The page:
A familiar topic for me for the January 2010 issue: testing a pseudo-random number generator’s (PRNG) output for randomness. I say familiar because I’ve talked about it before, most recently in my book. Well, OK that was 10 years ago, but still, the techniques don’t change. And it’s extremely fascinating, to boot.

I began the article with Knuth’s classic joke on random numbers: is 2 a random number? (Volume 2 of *The Art of Computer Programming*, *Seminumerical Algorithms*, page 2.) I’ll note here that xkcd riffed off this joke with a hilarious C version as shown below.

I then invited my readers to think about the problem: could a random digit sequence include three 4s in a row? (Yes.) Could it include a sequence, like 4, 5, 6? (Yes.) And so on. In essence, I made the point that humans are pretty bad at evaluating whether a sequence of numbers is random or not.

Possibly one way to evaluate whether a sequence is random or not is to try and compress it: random sequences do not compress well since they don’t have repeatable (redundant) information that we can take advantage of for compression. I didn’t use this example in the article because it would have meant talking about information theory and about encoding the random numbers in something other than ASCII, or using 8-bit random bytes or something. Anyway...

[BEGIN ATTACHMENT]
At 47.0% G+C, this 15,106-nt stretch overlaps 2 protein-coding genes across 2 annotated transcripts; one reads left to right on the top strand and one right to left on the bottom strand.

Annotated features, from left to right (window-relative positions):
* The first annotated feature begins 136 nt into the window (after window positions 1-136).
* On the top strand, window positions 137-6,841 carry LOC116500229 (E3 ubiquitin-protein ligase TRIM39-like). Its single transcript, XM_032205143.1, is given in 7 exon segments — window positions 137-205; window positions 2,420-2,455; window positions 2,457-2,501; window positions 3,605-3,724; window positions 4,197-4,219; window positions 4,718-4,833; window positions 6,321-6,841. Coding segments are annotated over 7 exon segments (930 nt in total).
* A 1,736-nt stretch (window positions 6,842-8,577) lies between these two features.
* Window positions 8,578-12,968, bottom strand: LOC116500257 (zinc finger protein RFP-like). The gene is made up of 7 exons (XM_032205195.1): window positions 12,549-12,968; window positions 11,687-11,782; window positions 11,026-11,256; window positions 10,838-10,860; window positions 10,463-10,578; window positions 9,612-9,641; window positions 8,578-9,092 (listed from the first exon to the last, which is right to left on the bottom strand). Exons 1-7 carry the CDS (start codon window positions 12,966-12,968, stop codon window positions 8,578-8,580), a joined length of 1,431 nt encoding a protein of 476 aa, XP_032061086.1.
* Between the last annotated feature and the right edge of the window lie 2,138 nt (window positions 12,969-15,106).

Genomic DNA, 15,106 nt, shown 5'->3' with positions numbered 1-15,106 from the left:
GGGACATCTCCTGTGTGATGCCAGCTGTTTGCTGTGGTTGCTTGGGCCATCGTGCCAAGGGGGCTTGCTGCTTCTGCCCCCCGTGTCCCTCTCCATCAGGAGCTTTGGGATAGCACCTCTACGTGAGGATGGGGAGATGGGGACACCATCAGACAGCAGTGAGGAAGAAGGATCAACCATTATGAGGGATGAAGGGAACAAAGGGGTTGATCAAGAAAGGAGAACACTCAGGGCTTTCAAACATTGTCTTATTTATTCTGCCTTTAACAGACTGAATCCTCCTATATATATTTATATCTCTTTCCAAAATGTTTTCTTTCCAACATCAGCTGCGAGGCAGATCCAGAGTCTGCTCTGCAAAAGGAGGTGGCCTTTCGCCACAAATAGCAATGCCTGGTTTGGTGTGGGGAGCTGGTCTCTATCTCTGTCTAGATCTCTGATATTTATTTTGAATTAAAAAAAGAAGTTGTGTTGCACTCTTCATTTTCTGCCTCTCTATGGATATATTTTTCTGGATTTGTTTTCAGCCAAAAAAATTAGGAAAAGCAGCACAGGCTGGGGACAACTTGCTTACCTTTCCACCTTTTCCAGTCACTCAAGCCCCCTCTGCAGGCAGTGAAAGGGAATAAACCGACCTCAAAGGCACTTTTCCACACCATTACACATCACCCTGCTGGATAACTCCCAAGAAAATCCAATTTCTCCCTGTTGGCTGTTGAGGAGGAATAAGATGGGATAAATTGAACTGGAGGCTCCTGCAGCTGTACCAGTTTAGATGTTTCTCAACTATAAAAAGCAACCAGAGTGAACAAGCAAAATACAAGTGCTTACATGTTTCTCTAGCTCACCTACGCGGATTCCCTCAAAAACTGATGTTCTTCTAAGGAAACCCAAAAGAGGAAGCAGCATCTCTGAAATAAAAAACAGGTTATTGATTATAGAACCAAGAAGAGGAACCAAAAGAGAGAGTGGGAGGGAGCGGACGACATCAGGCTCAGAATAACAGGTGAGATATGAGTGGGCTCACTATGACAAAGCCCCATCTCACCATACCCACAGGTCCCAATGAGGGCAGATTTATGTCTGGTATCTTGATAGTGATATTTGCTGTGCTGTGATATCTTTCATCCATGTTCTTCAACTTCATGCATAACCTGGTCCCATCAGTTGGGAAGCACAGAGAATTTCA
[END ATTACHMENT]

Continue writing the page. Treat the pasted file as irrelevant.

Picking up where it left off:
Basically the only way to test a sequence for randomness is to use statistical tests on the numbers in the sequence. I then derived χ^{2} (chi-square) testing, but in a way that made sense to my semi-technical layman audience. Once I had that statistical tool, I was away: the uniformity test, the gap test, the poker test, the coupon-collector’s test, all mentioned in Knuth.

I threw in a couple of nice images showing that the output from a PRNG should also not exhibit regularity when grouped in pairs and plotted on a graph. This kind of test could be extended to multiple dimensions equally as well (although I must admit that the Minimal Standard Generator I briefly discussed would fail other Knuth tests badly).

I also mentioned in the article George Marsalgia’s DIEHARD tests which encompass and extend Knuth’s. Wikipedia has a little on the tests involved, but it’s best to go to the source for full information.

One story I didn’t talk about is about the Delphi PRNG (seeded through the Randomize() procedure and accessed using the Random() function) and how it meant that an online poker game could compromised, despite the fact that its output passes Knuth’s tests. In one sense the output is random, and in another it’s completely predictable. It’s a salutary story and you read up on it here.

This article first appeared in issue 290, January 2010.

You can download the PDF here.

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